Your computer has been hacked!

We get a lot of funny phone calls these days.  From political surveys to unwanted sales calls to unsolicited offers of free air miles, we've arrived at the point where we just hang up before anyone speaks.

This morning's call was a little different.

"Sir, we have reason to believe that your computer has been hacked," he began, sporting an accent from somewhere in southeast asia, probably India.

"Um, ok?"

"Sir, how old is your computer?"

What the age of my computer has to do with anything I have no idea, but I told him.

"Before we go any further, I need to verify you are who you say you are, and that you are legitimate.  How do you suggest I do that?"

He gave me one phone number, then another in rapid succession, realizing on the fly (I think) that he was talking to someone in Canada.

"We have a report that someone was on your computer at 2 am.  Was anyone in your house on the computer at that time?  Someone is using your IP address to conduct illegal business, including bank fraud."

At this point, this was starting to sound real, and potentially disturbing.

"Can you go to your computer and check some things for me?"

He guided me through the event log and a check of applications, security and systems.  Multiple error messages and warnings appeared.

"Just one error message indicates that the hackers can completely crash your computer.  When they are done doing their illegal activities, this is what they do to cover their tracks."

We're about 10 minutes into the process at this point, running through various checks, with enough descriptive qualifiers to suggest that we had a significant issue on our hands.

"I'm going to pass you along to a Microsoft Senior Technical Advisor named Marcus."

Marcus came on the line a few seconds later, quieter, with a distinct South African accent.

"How many years old is your computer?" he began.

"What do you see on your screen?" he continued, taking me through similar territory to the previous guy.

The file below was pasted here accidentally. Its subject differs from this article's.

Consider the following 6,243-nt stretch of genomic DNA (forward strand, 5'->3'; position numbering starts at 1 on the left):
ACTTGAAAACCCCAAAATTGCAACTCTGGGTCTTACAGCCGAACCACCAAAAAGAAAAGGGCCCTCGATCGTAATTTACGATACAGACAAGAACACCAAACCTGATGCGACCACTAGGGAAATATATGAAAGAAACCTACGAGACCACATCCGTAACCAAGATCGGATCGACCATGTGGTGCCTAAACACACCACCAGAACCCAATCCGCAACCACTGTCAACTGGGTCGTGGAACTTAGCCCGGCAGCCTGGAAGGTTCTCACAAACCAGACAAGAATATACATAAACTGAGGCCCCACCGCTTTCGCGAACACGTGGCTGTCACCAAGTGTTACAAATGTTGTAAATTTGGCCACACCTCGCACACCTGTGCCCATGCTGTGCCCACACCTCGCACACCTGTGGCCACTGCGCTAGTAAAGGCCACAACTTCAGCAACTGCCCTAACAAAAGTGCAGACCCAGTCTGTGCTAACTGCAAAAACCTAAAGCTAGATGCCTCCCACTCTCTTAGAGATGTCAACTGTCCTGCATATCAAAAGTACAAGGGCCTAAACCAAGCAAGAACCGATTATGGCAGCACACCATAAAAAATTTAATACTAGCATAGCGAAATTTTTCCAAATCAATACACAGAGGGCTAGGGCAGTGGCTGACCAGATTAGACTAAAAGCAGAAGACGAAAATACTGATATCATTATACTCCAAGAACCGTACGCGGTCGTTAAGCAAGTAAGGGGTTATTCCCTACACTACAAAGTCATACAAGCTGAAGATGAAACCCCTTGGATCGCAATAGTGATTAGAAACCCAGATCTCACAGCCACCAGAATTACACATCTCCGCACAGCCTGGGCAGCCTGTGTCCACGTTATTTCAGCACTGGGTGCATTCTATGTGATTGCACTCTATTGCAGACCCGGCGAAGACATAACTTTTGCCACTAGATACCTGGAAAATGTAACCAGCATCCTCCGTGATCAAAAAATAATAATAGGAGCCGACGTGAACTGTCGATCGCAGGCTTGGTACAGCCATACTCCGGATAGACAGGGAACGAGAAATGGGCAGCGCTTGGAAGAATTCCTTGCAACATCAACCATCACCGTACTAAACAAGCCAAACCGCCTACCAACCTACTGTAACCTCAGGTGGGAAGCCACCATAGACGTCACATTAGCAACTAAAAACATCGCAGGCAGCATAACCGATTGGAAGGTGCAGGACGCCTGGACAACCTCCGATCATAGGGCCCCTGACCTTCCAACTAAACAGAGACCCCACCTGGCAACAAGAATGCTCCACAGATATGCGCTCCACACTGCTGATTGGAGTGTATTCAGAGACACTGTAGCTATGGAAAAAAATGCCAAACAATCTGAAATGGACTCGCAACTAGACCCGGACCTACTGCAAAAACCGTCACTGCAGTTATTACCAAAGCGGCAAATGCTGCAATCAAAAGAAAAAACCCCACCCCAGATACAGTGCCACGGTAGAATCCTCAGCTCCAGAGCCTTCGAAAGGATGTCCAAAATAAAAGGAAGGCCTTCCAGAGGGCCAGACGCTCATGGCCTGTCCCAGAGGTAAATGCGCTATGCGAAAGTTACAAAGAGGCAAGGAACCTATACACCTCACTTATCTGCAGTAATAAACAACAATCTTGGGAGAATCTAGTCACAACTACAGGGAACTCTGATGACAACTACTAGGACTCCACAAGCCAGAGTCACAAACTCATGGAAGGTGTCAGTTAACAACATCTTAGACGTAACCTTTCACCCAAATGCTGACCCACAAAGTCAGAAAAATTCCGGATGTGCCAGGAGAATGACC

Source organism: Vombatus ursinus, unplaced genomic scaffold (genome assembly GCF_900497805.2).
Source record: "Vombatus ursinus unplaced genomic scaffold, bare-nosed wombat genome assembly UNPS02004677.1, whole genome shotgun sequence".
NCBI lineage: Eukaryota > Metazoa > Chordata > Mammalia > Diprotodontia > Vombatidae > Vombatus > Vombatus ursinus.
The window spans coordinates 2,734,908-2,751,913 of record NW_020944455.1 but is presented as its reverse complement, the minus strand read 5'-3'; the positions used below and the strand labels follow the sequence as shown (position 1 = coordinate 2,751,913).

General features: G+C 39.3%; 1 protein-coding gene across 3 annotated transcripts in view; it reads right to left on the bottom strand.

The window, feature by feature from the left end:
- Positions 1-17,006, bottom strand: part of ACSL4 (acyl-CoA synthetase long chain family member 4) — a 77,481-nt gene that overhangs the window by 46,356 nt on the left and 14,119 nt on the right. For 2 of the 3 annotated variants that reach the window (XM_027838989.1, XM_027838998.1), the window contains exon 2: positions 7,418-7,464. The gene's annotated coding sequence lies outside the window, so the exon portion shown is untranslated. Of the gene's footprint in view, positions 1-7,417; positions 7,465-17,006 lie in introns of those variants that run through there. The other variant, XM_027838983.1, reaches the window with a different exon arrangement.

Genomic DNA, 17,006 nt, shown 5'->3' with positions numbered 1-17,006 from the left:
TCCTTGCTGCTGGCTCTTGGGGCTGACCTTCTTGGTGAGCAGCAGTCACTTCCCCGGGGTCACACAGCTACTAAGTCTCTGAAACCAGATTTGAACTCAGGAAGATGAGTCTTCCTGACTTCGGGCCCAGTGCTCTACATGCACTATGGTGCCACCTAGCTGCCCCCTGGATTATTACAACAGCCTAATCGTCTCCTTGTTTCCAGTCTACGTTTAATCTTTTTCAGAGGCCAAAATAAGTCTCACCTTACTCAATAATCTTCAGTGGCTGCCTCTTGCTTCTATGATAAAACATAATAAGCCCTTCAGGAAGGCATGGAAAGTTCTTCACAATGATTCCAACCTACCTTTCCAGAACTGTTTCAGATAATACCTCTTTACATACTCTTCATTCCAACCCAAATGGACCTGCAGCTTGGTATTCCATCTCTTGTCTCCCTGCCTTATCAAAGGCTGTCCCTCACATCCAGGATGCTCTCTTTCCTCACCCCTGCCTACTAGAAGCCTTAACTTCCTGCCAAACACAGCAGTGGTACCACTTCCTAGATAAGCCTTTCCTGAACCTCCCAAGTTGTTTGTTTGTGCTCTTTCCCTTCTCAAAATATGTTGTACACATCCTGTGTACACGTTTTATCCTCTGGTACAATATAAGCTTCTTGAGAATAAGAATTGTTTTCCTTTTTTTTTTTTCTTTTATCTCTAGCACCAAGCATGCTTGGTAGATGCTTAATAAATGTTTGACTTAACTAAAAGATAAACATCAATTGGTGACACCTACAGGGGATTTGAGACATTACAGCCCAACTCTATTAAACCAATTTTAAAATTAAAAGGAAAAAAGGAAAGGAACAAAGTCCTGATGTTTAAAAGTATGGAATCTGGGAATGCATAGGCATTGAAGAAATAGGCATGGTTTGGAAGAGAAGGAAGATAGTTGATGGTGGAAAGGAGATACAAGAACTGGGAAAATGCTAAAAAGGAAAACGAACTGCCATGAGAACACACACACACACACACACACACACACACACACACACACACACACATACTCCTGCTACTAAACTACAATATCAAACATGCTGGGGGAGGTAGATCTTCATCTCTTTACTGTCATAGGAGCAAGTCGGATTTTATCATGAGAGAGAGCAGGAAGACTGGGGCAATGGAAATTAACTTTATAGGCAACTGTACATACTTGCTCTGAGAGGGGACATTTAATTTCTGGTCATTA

"How many other computers do you have in the house, and how old are they?"

At this point I stopped him.

"Look Marcus, before we go any further, I need to absolutely verify your call.  How do you suggest I do that?"

He said that I was absolutely right and that I should call the number the previous caller gave and then ask to speak to Marcus.

"Let me tell you what I'm going to do Marcus.  I will call that number, but only after I call my IT professionals to get their advice."

Silence on the other end of the line.

"Marcus, you can save us both a lot of time if you admit this is a scam.  Marcus?"

More silence.  Click!

Whew!  I almost got suckered in.  Now, I'm on hold with the Canadian Anti-Fraud Centre (CAFC) at the advice of the local RCMP.  I have several phone numbers (probably fake), a name and a story.  Let's see what happens.

Addendum:  in talking with the representative from the CAFC I found out that they have received complaints like this en mass from across the country in recent days.  The next stage in the scam is that they ask for control of your computer at which time they tell you that you have a significant problem that requires specialized software.  As your warranty has long since passed, they ask for a credit card number.  Scores of people have been stung for between $100 and $600.  BEWARE.


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